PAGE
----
Midwestern Midget Football Club Inc. v. Riddell, Inc.

Filing 29

MEMORANDUM OPINION AND ORDER denying defendant Riddell, Inc.'s 20 MOTION to Dismiss. Signed by Judge John T. Copenhaver, Jr. on 6/18/2015. (cc: counsel of record; any unrepresented parties) (taq)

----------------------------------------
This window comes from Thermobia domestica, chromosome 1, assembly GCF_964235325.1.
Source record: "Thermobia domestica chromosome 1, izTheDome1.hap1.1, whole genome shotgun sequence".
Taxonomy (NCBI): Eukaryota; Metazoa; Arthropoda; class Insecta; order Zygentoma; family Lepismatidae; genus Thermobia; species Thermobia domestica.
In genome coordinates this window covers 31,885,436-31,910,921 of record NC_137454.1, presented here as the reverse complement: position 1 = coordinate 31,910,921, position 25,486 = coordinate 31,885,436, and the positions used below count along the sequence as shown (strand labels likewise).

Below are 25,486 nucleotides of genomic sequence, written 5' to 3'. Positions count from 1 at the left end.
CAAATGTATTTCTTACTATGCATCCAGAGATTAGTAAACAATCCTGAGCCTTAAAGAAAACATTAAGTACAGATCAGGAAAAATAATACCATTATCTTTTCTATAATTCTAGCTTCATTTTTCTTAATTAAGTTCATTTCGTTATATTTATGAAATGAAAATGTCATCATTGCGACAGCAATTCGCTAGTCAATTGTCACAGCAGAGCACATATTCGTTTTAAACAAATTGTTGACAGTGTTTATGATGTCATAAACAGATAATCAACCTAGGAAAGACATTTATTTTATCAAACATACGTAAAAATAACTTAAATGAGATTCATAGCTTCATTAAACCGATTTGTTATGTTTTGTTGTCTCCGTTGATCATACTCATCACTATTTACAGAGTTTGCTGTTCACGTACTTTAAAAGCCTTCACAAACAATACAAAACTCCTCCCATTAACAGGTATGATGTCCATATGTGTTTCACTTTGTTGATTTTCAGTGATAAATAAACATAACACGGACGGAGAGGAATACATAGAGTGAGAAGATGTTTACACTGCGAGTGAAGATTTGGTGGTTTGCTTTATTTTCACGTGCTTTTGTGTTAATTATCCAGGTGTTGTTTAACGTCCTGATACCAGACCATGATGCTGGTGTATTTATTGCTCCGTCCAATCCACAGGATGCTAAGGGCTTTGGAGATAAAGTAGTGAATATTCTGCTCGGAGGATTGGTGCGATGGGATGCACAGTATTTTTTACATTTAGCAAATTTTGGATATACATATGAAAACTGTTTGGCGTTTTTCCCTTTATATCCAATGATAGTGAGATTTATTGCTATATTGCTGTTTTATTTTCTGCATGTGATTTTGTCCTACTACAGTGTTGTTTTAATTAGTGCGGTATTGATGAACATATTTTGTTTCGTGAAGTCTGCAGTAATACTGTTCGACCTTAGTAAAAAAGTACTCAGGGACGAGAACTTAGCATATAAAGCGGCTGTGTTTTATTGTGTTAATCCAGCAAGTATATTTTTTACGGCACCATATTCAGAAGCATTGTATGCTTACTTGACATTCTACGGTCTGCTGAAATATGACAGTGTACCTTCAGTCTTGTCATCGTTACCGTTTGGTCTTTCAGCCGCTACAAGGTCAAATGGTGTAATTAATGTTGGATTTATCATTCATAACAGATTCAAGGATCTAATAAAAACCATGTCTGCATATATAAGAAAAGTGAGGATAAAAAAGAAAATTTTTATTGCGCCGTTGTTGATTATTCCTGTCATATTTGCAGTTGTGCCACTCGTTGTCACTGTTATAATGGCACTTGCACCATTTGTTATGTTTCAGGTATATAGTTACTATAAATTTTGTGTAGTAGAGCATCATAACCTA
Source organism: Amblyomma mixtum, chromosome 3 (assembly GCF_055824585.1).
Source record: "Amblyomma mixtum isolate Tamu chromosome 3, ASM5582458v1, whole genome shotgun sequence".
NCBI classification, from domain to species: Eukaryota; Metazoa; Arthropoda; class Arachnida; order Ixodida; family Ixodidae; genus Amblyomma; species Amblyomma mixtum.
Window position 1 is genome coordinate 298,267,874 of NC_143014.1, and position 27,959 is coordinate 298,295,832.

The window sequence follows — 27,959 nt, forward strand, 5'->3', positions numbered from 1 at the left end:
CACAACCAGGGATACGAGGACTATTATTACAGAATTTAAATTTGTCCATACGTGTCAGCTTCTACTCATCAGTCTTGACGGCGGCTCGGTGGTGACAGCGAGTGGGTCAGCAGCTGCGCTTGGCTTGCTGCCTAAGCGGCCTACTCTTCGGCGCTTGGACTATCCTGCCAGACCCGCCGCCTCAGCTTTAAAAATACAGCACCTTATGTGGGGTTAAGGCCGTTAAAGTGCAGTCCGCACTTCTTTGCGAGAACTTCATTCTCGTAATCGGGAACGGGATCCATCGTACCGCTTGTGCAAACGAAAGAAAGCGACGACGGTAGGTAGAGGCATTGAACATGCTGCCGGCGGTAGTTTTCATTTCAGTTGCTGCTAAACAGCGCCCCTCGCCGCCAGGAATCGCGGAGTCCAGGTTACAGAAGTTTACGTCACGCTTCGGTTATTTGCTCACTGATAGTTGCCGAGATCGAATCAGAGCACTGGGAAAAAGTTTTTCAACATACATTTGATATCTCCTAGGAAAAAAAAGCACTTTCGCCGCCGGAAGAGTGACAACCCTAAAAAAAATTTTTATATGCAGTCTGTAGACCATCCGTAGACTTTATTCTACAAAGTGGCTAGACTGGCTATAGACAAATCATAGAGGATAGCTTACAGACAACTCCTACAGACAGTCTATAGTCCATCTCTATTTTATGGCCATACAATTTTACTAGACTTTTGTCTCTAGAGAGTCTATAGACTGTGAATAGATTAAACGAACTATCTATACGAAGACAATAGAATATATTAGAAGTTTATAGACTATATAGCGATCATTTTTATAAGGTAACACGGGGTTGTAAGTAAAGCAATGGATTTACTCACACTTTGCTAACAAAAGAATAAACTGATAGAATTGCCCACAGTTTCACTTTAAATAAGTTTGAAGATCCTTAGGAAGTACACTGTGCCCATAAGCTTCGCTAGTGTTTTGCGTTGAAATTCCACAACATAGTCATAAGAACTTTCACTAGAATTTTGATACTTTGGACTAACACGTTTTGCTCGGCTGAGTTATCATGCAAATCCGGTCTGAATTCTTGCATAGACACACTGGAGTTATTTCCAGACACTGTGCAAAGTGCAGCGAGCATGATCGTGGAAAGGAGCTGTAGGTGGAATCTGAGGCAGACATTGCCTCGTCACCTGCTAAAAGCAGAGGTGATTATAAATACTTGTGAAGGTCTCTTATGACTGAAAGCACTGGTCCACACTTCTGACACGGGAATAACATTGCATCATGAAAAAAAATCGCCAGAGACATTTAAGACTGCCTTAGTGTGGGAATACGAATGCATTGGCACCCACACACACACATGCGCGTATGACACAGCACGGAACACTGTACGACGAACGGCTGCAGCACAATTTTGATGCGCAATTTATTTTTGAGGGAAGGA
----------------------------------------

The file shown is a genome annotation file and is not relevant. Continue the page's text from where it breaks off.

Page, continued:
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UNITED STATES DISTRICT COURT SOUTHERN DISTRICT OF WEST VIRGINIA AT CHARLESTON MIDWESTERN MIDGET FOOTBALL CLUB INC., Plaintiff, v. Civil Action No. 2:15-00244 RIDDELL, INC., Defendant. MEMORANDUM OPINION AND ORDER Pending is a motion to dismiss by defendant Riddell, Inc. (“Riddell”), filed April 27, 2015. I. Plaintiff Midwestern Midget Football Club, Inc. (“Midwestern”), is a West Virginia citizen. It is a non-profit youth football organization operating in Kanawha County, West Virginia. Defendant Riddell, Inc. (“Riddell”), is an Illinois citizen that designs, manufactures, markets, and sells a cranial protection device for football players known as the Revolution Helmet. Riddell sells Revolution Helmets at a market price reflective of its claim that they reduce the incidence of concussion in comparison with its own, earlier helmet designs and competitor helmets. Specifically, the Revolution Helmets were marketed as containing reduction technology that putatively reduced the incidence of concussions by up to 31%. Approximately 150 youth participate in Midwestern’s program every year. participants. It supplies the helmets for these Every year Midwestern purchases between 12 and 24 new Revolution Helmets for its participants who are aged 14 years or younger. Midwestern asserts that Riddell’s marketing claims were knowingly false. Among other things, Midwestern contends that Riddell's assertions were based upon a statistically unsound study paid for by Riddell and co-authored by a Riddell employee. The study was publically criticized by third-party scientists. Indeed, Midwestern alleges that scientific studies and other data of which Riddell was aware indicated that the Revolution Helmets made no material difference to concussion risk as compared to traditional helmets. On December 2, 2014, Midwestern instituted this action against Riddell on its own behalf, and that of a class of similarly situated consumers, via a single-count claim under the 2 West Virginia Consumer Credit and Protection Act ("WVCCPA"). The putative class, as set forth in the amended class action complaint (“operative pleading”) filed April 10, 2015, is defined as follows: All West Virginia residents who purchased a Riddell Revolution football helmet in the State of West Virginia during the period beginning four years prior to the date of filing of this Class Action Complaint through the present . . . . (Op. Pldg. ¶ 25). Midwestern asserts that as a result of Riddell's alleged deceptive marketing, West Virginia consumers were exposed to Riddell's misleading representations. As a result, Midwestern asserts that those same West Virginia customers who purchased Revolution Helmets at certain higher market prices reflecting their alleged concussion-reducing benefits would have, without the false representations, purchased alternative helmets at a lower market price.1 1 In its memorandum in support of the motion to dismiss, Riddell offers a number of factual assertions beyond the four corners of the operative pleading. For example, it asserts that (1) a February 2006 article in the Journal of Neurosurgery supports the view that the Revolution Helmet decreased relative concussion risk by 31%, (2) a federal district court in a similar case found, as urged by Riddell, that no genuine issue of fact existed on the question of whether the 31% reduction claim was false or untruthful, (3) the Federal Trade Commission chose not to recommend enforcement action against Riddell surrounding the Revolution Helmet claims, and (4) an April 2014 study by Virginia Tech showed that Revolution Helmets reduced concussion risk. The court must, at this juncture, treat as true the allegations in the operative pleading. 3 The operative pleading alleges a single count under the West Virginia Consumer Credit and Protection Act (“WVCCPA”). Specifically, it contends that Riddell’s marketing efforts were composed of false statements which it intended customers to rely upon when making helmet-purchase decisions. This is alleged to be an unfair and deceptive act or practice in violation of West Virginia Code section 46A-6-102(7)(E). Midwestern additionally alleges as follows: Plaintiff is a "person" as defined by WVCCPA § 46A-1l02(31). Because Plaintiff is a "person," and suffered a loss of money as a result of purchasing Revolution Helmets at market pricing reflecting the unfair and deceptive marketing of an illusory concussion-reducing benefit, Plaintiff has standing to bring an action against Riddell challenging Riddell's unlawful conduct. Id. at § 46A-6-106(a). The referenced provision of the West Virginia Code, section 46A-6-106(a), provides pertinently as follows: Any person who purchases . . . goods . . . and thereby suffers any ascertainable loss of money . . . as a result of the use or employment by another person of a method, act or practice prohibited or declared to be unlawful by the provisions of this article may bring an action in the circuit court . . . . W. Va. Code § 46A-6-106(a). Midwestern seeks, inter alia, class certification, declaratory and injunctive relief, and actual damages or a statutory penalty, whichever is greater. 4 II. A. Governing Standard Federal Rule of Civil Procedure 8(a)(2) requires that a pleader provide “a short and plain statement of the claim showing . . . entitle[ment] to relief.” Fed. R. Civ. P. 8(a)(2); Erickson v. Pardus, 127 S. Ct. 2197, 2200 (2007). Rule 12(b)(6) correspondingly permits a defendant to challenge a complaint when it “fail[s] to state a claim upon which relief can be granted . . . .” Fed. R. Civ. P. 12(b)(6). The required “short and plain statement” must provide “‘fair notice of what the . . . claim is and the grounds upon which it rests.’” Bell Atlantic Corp. v. Twombly, 550 U.S. 544, 545 (2007) (quoting Conley v. Gibson, 355 U.S. 41, 47 (1957), overruled on other grounds, Twombly, 550 U.S. at 563); see also Anderson v. Sara Lee Corp., 508 F.3d 181, 188 (4th Cir. 2007). In order to survive a motion to dismiss, “a complaint must contain sufficient factual matter, accepted as true, to ‘state a claim to relief that is plausible on its face.’” Ashcroft v. Iqbal, 129 S. Ct. 1937, 1949 (2009) (quoting Twombly, 550 U.S. at 570); see also Monroe v. City of Charlottesville, 579 F.3d 380, 386 (4th Cir. 2009). 5 Application of the Rule 12(b)(6) standard requires that the court “‘accept as true all of the factual allegations contained in the complaint . . . .’” Erickson, 127 S. Ct. at 2200 (quoting Twombly, 127 S. Ct. at 1965); see also South Carolina Dept. Of Health And Environmental Control v. Commerce and Industry Ins. Co., 372 F.3d 245, 255 (4th Cir. 2004) (quoting Franks v. Ross, 313 F.3d 184, 192 (4th Cir. 2002)). The court must also “draw[] all reasonable . . . inferences from th[e] facts in the plaintiff's favor . . . .” Edwards v. City of Goldsboro, 178 F.3d 231, 244 (4th Cir. 1999). When making an allegation of fraud, more particularity is required. A plaintiff must meet the heightened pleading requirements set forth in Rule 9. Rule 9 requires a party to “state with particularity the circumstances constituting [the] fraud.” F.R. Civ. P. 9(b). To satisfy Rule 9(b), a plaintiff “must, at a minimum, describe the time, place, and contents of the false representations, as well as the identity of the person making the misrepresentation and what he obtained thereby.” United States ex rel. Wilson v. Kellogg Brown & Root, Inc., 525 F.3d 370, 379 (4th Cir. 2008), see also U.S. ex rel. Nathan v. Takeda Pharm. N. Am., Inc., 707 F.3d 451, 456 (4th Cir. 2013)(noting that the Rule 9 standard set forth in Wilson is “as applicable in cases brought under [the statute at issue in Wilson] as [it is] in other fraud cases”)(emphasis added). 6 B. Analysis Riddell offers five arguments in support of dismissal. First, it contends that the allegations in the operative pleading fail to show alleged marketing statements that were false or untruthful. Second, it asserts that Midwestern has failed to demonstrate causation or reliance. alleges no cognizable injury. Third, it claims Midwestern Fourth, it asserts the operative pleading does not satisfy the rigors of Rule 9(b). Fifth, it asserts that Midwestern lacks standing to pursue its WVCCPA claim. The first four contentions are addressed together immediately below in subsection II.B.1 inasmuch as they all relate to satisfactory pleading of a section 46A-6-101 claim. The standing argument is addressed thereafter. 1. Pleading Under Section 46A-6-106(a) The necessary elements of proof for the claim pled by Midwestern under WVCCPA section 46A-6-106(a) have been found to be: “(1) unlawful conduct by a seller; (2) an ascertainable loss on the part of the consumer; and (3) proof of a causal connection between the alleged unlawful conduct and the consumer's ascertainable loss.” White v. Wyeth, 227 W. Va. 131, 140, 705 S.E.2d 828, 837 (2010). Additionally, “[w]here the deceptive 7 conduct or practice alleged involves affirmative misrepresentations, reliance on such misrepresentations must be proven in order to satisfy the requisite causal connection.” Id. Riddell recognizes that one species of “unlawful conduct” under the WVCCPA consists of “[u]nfair methods of competition and unfair or deceptive acts or practices in the conduct of any trade or commerce . . . .” 104. W. Va. Code § 46A-6- It also concedes the following qualify as “[u]nfair methods of competition and unfair or deceptive acts or practices[:]” “Representing that goods or services have . . . benefits . . . that they do not have . . . .” W. Va. Code § 46A6-102(7)(E); and The act, use or employment . . . of any deception, fraud, false pretense, false promise or misrepresentation, or the concealment, suppression or omission of any material fact with intent that others rely upon such concealment, suppression or omission . . . .” W. Va. Code, § 46A-6-102(7)(M). Riddell contends, however, that the operative pleading fails to allege marketing statements that were false or untruthful. The necessary allegations are apparent. Midwestern asserts in the operative pleading that in 2002 Riddell marketed the Revolution Helmet with the claim that the device was designed to reduce the risk of concussion. Midwestern additionally alleges that the claim was “knowingly false,” elaborating as follows: The marketing “assertions were based upon a statistically unsound study [apparently conducted by the University of Pittsburgh Medical Center (“UPMC”) and] 8 paid for by Riddell and co-authored by a Riddell employee, and publically criticized by third-party scientists.” (Op. Pldg. ¶ 2). “Scientific studies and other data of which Riddell was aware indicate that the Revolution Helmets make no material difference to a player's risk for concussion as compared to other traditional football helmets.” (Id. ¶ 2). “In the Journal of Neurosurgery, leaders in the concussion field explained that the study by UPMC was flawed in that, among other issues, it discounted low impact hits, did not account for the relatively older population wearing the Revolution Helmets, and did not account for the age-related deterioration of nonRevolution Helmets in the study many of which were older reconditioned helmets. The study included no youth football participants whatsoever, as it involved only high-school football players. Because of these failings, the study did not demonstrate that Revolution Helmets reduced the risk of concussions.” (Id. ¶ 11). “Particularly troubling is the fact that Riddell touted the Revolution Helmet as safer for youth players, when in fact Riddell never tested the helmet on youth players.” (Id. ¶ 13). “Riddell marketed the Revolution Helmets as reducing the risk of concussion in comparison with other helmets, and by up to 31 %, when the Revolution Helmet did not in fact provide this benefit. Riddell knew these statements were false because, among other reasons, it was told so by impartial scientists and the flawed study upon which the concussion reduction statement was based was written in part by one of Riddell's own employees.” (Id. ¶ 35). In addition to these statements, Midwestern also quotes Riddell advertisements touting the concussion-reduction claims. These allegations combine to allege a plausible basis for concluding that Riddell produced false advertising of the benefits of the Revolution Helmet in order to entice customers into 9 purchasing the devices. This ground for dismissal thus lacks merit. Next, Riddell claims Midwestern has failed to allege causation or reliance. The operative pleading includes the following: “Riddell sells Revolution Helmets at a market price reflecting marketing claims that the helmets reduce the incidence of concussion in comparison with its own, earlier helmet designs and helmets of competitors.” (Id. at 1). “Unfortunately, this marketing was successful. Plaintiff and others purchased Revolution Helmets at market prices reflecting this illusory benefit of a reduced risk of concussion in comparison with other helmets.” (Id. ¶ 3). Midwestern Football purchases Revolution Helmets and the refurbishment of Revolution Helmets through contacts with a Riddell representative in West Virginia.” (Id. ¶ 5). “As a result of Riddell's deceptive marketing, consumers in West Virginia were exposed, and continue to be exposed, to Riddell's misleading representations and purchased Revolution Helmets at market prices reflecting these helmets' alleged concussion reducing benefits rather than at the lower market price that would have existed with truthful information about the Revolution Helmet product. All of these West Virginia consumers who purchased a Revolution Helmet have been injured by Riddell's wrongful conduct through the inflated market price.” (Id. ¶ 24). “Because Plaintiff is a ‘person,’ and suffered a loss of money as a result of purchasing Revolution Helmets at market pricing reflecting the unfair and deceptive marketing of an illusory concussion-reducing benefit, Plaintiff has standing to bring an action against Riddell challenging Riddell's unlawful conduct.” (Id. ¶ 40). 10 These allegations serve to frame up the remaining two elements required for a section 46A-6-106(a) claim. The allegations give rise to the theory that Riddell was able to demand a higher market price for the Revolution Helmets by falsely claiming the devices reduced the rate of concussive injuries experienced with traditional helmets. Midwestern lost money by purchasing Revolution Helmets at the inflated price -- believing Riddell’s claims of effectiveness -- instead of purchasing the lower-priced traditional helmets that were not represented as having the enhanced concussion protection. Midwestern concedes expert testimony will be required to establish the but-for market price. It need not, however, offer such proof in its pleading. The court concludes that these allegations cross the plausibility threshold for causation, reliance, and cognizable injury. 2 Consequently, these grounds for dismissal lack merit.2 The same is true for the Rule 9(b) contention. The operative pleading alleges Midwestern purchased Revolution Helmets on an annual basis. It asserts that the Revolution Helmets were first offered for sale in 2002, with concussive reduction technology claims made at that time and up to the present day. (Op. Pldg. ¶¶ 9, 18(a)). The time, place, and contents of the false representations are thus adequately set forth. The allegations quoted supra supply the remaining Rule 9(b) information required by our court of appeals in Wilson and Takeda. 11 2. Standing Riddell next asserts dismissal is warranted due to Midwestern’s status as an incorporated non-profit youth organization. Specifically, Riddell contends that Midwestern does not qualify as a “consumer” and is thus not entitled to avail itself of the claim it pleads. As noted, Midwestern alleges a claim under WVCCPA section 46A-6-106(a), which provides pertinently as follows: Any person who purchases . . . goods . . . and thereby suffers any ascertainable loss of money . . . as a result of the use or employment by another person of a method, act or practice prohibited or declared to be unlawful by the provisions of this article may bring an action in the circuit court . . . . W. Va. Code § 46A-6-106(a). As Midwestern emphasizes, standing is dependent upon one satisfying the definition of a “person” as opposed to a “consumer.” The definition of “person” is found in section 46A-1-102(31): “‘Person’ . . . includes a natural person or an individual, and an organization.” W. Va. Code, § 46A-1- 102(31). It is true, as Riddell asserts, that section 46A-6-106 is entitled “Actions by consumers.” That matters little. See W. Va. Code § 2-2-12 (“[S]ection headings . . . of any act of the Legislature . . . are hereby declared to be mere catchwords and 12 shall not be deemed or construed . . . as indicating or expressing legislative intent or purpose.”). It is also true that the Supreme Court of Appeals of West Virginia has spoken on occasion in terms of the statute applying to “consumers,” as it so obviously does. See, e.g., Quicken Loans, Inc. v. Brown, 230 W. Va. 306, 328, 737 S.E.2d 640, 662 (2012); White v. Wyeth, 227 W. Va. 131, 138, 140, 705 S.E.2d 828, 835, 837 (2010) (consumer fraud class action case); Syl. Pt. 16, In re West Virginia Rezulin Litigation, 214 W. Va. 52, 57, 585 S.E.2d 52, 57 (2003)(“For a consumer to make out a prima facie case to recover damages for ‘any ascertainable loss’ under W. Va. Code, 46A–6–106 . . . , the consumer is not required to allege a specific amount of actual damages.”). It is further the case that sections 46A-6-106(b) and (e) which, as noted below, were added by the Legislature in 2005, use the word “consumer” in multiple locations without like reference to the word “person,” but without changing the word “person” in section 46A-6-106(a). These considerations are influential from a statutory construction perspective. The court concludes that the legislative history supports Midwestern’s position. From the time of its enactment in 1974 until its amendment in 2005, section 46A-6-106 consisted of only two numbered sections. The first of those two sections is 13 identical to the version of section 46A-6-106(a) that is applicable here. The second section, regarding a proof component for a section 46A-6-106 violation, did not use the word “consumer.” It is also to be noted that a further amendment to section 46A-6-106 became effective just days ago on June 12, 2015. While inapplicable to this case, the newly minted provision strikes all references to the word “consumer.” The Legislature additionally (1) retitled the provision to read “Private causes of action,” and (2) left intact the use of the term “person” in section 46A-6-106(a), also adding that same term in multiple locations throughout section 46A-6-106. One such addition appears in the section 46A-6-106(b) notice provision, which has now been moved to subdivision (c). The word “consumer” that appeared twice in that notice provision as a result of the 2005 amendment has now been replaced in those two locations with the word “person.” Yet, no constructive, interpretive or historical exercise is warranted in light of the unambiguous language found in the 2005 version of section 46A-6-106(a) applicable here. See State ex rel. West Virginia Secondary School Activities Com'n v. Hummel, --- W. Va. ---, ---, 769 S.E.2d 881, 887-88 (2015); Syl. Pt. 2, Crockett v. Andrews, 153 W. Va. 714, 172 S.E.2d 384 (1970) (“Where the language of a statute is free from ambiguity, its 14 plain meaning is to be accepted and applied without resort to interpretation.”); Syl. Pt. 5, State v. Gen. Daniel Morgan Post No. 548, Veterans of Foreign Wars, 144 W. Va. 137, 107 S.E.2d 353 (1959) (“When a statute is clear and unambiguous and the legislative intent is plain, the statute should not be interpreted by the courts, and in such case it is the duty of the courts not to construe but to apply the statute.”). Narrowing the statute to cover only those qualifying as a “consumer” would plainly constitute a judicial amendment of the provision. That would tread impermissibly upon the Legislature’s constitutional role, especially when the Legislature exercised that role in recent months in a manner inconsistent with the position urged by Riddell. Syl. Pt. 4, Bennett v. Warner, 179 W. Va. 742, 743, 372 S.E.2d 920, 921 (1988) (“It is the prerogative of the Legislature to change its mind and alter statutes . . . .”). Inasmuch as Midwestern plainly qualifies as a “person” for purposes of section 46A-6-106(a), it satisfies the standing requirement. 15 III. It is, accordingly, ORDERED that Riddell’s motion to dismiss be, and hereby is, denied. The Clerk is directed to transmit copies of this written opinion and order to all counsel of record and any unrepresented parties. ENTER: June 18, 2015 John T. Copenhaver, Jr. United States District Judge 16